CasimirPolder potentials in dielectric nanostructures
In this example, we exploit scuffem's support for periodic geometries to compute CasimirPolder potentials for atoms inside dielectric waveguides. Our basic test example will be the 1D photonic crystal studied in this paper:
We will illustrate the use of scuffem's CasimirPolder
module scuffcaspol by reproducing the results of
Hung et al. for a 1D lattice, then extend the calculation
to the case of a 2D square lattice.
The files for this example may be found in the
share/scuffem/examples/NanobeamCasimirPolder
subdirectory
of your scuffem installation.
gmsh geometry and surface mesh for nanobeam unit cell
The gmsh geometry file UnitCell.geo
describes just the portion of the nanobeam surface that
lies within the unit cell, i.e. the cell that is
infinitely periodically replicated to yield the full
geometry. To produce a discretized surfacemesh
representation of this geometry, we run it through
gmsh:
% gmsh 2 UnitCell.geo
This produces a file named UnitCell.msh
, which
I rename to NanoBeamUnitCell_1006_.msh
because
(a) I will be using it as the unit cell of a beam
geometry, in contrast to a different use I will find
for the same unit cell below; and (b) the mesh has 1006
interior edges (this is the number that defines the
memory and computation time requirements for the
scuffem calculation; it may be found by running
scuffanalyze mesh UnitCell.msh
).
You can open the .msh
file in gmsh to visualize
the unitcell mesh:
% gmsh NanoBeamUnitCell_1006.msh
Note the following:

For 1D periodic geometries in scuffem, the direction of infinite extent must be the x direction.

The sidewalls normal to the and directions are meshed, but the sidewalls normal to the direction are not meshed for this structure, because those surfaces are not interfaces between different dielectrics.

For surfaces that straddle the unitcell boundaries (as is the case here), each triangle edge that lies on the unitcell boundary must have an identical image edge on the opposite side of the unit cell. An easy way to achieve this is to use extrusions in gmsh, as in the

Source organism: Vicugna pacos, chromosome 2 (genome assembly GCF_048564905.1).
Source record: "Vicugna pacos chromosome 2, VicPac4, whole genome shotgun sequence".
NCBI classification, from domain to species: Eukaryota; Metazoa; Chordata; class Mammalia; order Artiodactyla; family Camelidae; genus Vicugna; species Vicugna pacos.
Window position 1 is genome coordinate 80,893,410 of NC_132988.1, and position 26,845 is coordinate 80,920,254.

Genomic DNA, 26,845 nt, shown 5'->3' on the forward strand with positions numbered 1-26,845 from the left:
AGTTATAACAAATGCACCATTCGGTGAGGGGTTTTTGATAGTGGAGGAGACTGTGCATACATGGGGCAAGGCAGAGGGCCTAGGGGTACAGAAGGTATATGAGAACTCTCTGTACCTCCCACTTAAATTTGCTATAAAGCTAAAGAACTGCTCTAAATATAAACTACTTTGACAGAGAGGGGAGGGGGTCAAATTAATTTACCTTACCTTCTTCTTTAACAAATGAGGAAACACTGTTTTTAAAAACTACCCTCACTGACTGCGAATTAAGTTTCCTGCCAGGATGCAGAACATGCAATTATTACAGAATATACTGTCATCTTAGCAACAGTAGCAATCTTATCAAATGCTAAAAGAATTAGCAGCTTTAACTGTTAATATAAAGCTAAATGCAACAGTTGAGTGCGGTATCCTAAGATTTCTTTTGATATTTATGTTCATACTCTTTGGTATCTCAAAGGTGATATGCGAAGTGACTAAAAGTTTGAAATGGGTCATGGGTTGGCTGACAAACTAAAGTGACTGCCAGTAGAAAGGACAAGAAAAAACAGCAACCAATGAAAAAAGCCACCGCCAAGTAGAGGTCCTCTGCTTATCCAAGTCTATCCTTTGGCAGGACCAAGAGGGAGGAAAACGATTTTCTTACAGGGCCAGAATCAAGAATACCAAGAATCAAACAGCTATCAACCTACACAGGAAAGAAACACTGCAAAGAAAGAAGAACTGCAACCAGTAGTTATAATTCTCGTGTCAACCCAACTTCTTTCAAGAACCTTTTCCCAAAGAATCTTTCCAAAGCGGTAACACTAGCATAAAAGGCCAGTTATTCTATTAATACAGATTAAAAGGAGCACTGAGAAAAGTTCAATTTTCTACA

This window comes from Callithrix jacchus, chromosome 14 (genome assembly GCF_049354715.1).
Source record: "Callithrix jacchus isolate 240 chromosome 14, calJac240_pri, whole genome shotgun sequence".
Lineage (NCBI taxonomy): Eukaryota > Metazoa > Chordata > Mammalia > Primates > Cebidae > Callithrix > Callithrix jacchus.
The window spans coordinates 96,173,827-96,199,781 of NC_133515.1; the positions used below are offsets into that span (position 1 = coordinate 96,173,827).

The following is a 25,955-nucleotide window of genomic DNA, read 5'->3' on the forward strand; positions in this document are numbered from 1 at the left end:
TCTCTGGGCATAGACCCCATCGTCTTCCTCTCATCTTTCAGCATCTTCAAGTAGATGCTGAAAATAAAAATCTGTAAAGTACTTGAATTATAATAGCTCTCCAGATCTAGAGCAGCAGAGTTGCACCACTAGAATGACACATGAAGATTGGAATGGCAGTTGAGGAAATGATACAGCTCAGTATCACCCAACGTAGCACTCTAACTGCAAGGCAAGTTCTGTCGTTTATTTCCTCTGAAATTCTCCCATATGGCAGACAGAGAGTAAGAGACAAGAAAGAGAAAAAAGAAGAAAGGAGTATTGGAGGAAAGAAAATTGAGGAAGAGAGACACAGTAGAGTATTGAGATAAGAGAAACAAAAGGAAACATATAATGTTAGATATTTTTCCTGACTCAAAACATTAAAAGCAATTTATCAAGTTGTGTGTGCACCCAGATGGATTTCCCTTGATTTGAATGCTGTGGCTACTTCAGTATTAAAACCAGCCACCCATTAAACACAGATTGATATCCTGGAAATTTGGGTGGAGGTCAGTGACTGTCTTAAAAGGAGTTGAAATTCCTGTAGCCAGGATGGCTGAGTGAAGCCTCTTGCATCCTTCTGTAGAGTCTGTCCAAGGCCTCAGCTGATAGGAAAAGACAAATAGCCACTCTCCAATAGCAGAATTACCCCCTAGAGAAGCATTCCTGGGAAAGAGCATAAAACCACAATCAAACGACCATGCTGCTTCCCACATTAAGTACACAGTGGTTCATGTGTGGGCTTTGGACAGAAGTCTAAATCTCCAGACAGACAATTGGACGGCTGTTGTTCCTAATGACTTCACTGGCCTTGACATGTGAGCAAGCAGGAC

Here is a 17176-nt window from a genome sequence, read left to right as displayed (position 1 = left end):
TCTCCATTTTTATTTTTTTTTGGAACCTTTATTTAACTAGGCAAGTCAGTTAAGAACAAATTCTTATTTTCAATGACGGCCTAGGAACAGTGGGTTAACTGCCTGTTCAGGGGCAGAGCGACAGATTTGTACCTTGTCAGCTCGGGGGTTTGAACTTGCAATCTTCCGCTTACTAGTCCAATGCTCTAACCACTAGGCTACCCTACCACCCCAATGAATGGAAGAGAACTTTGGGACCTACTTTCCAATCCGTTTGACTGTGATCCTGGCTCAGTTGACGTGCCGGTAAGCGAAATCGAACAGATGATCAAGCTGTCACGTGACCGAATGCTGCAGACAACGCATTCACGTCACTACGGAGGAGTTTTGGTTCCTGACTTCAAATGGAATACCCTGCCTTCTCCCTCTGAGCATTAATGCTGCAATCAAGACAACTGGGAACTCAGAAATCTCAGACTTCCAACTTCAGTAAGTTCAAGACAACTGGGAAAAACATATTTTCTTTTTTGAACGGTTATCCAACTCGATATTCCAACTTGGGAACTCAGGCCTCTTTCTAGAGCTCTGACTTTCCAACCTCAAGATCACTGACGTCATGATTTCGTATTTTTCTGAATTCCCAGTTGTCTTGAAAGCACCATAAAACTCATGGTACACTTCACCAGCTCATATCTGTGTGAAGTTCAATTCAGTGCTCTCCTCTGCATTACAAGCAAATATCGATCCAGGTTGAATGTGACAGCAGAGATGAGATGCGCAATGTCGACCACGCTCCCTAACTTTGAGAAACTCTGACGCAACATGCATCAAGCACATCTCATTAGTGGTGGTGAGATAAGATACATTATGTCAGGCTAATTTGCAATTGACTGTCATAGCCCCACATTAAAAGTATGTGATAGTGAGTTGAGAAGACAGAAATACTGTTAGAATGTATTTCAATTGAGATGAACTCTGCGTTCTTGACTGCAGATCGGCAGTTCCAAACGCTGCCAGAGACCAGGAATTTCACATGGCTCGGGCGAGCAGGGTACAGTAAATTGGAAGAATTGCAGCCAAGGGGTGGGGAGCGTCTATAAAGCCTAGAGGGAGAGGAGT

.geo
file above. 
In this case the unit cell is 0.367 m long. This and other geometric parameters can be modified by editing the file
UnitCell.geo
or directly on the gmsh commmand line using thesetnumber
option.
scuffem geometry file for dielectric nanobeam
A scuffem [geometry file]scuffEMGeometries
describing an extended nanobeam consisting of infinitely
many repetitions of the above unit cell filled with
a dielectric material of constant relative permittivity
, is
NanoBeam_1006.scuffgeo
.
The file reads, in its entirety,
LATTICE VECTOR 0.367 0.0 ENDLATTICE OBJECT Nanobeam MESHFILE NanoBeamUnitCell_1006.msh MATERIAL CONST_EPS_4 ENDOBJECT
We can use scuffanalyze to visualize the geometry
described by this .scuffgeo
file:
% scuffanalyze geometry NanoBeam_1006.scuffgeo WriteGMSHFiles Neighbors 3
[The option Neighbors 3
requests that, in addition to the unitcell
geometry, the first 3 periodic images of the unit cell in both the
positive and negative directions (for a total of 5 copies of the
unit cell) be plotted as well. This helps to convey a slightly
better sense of the actual infinitelength structure being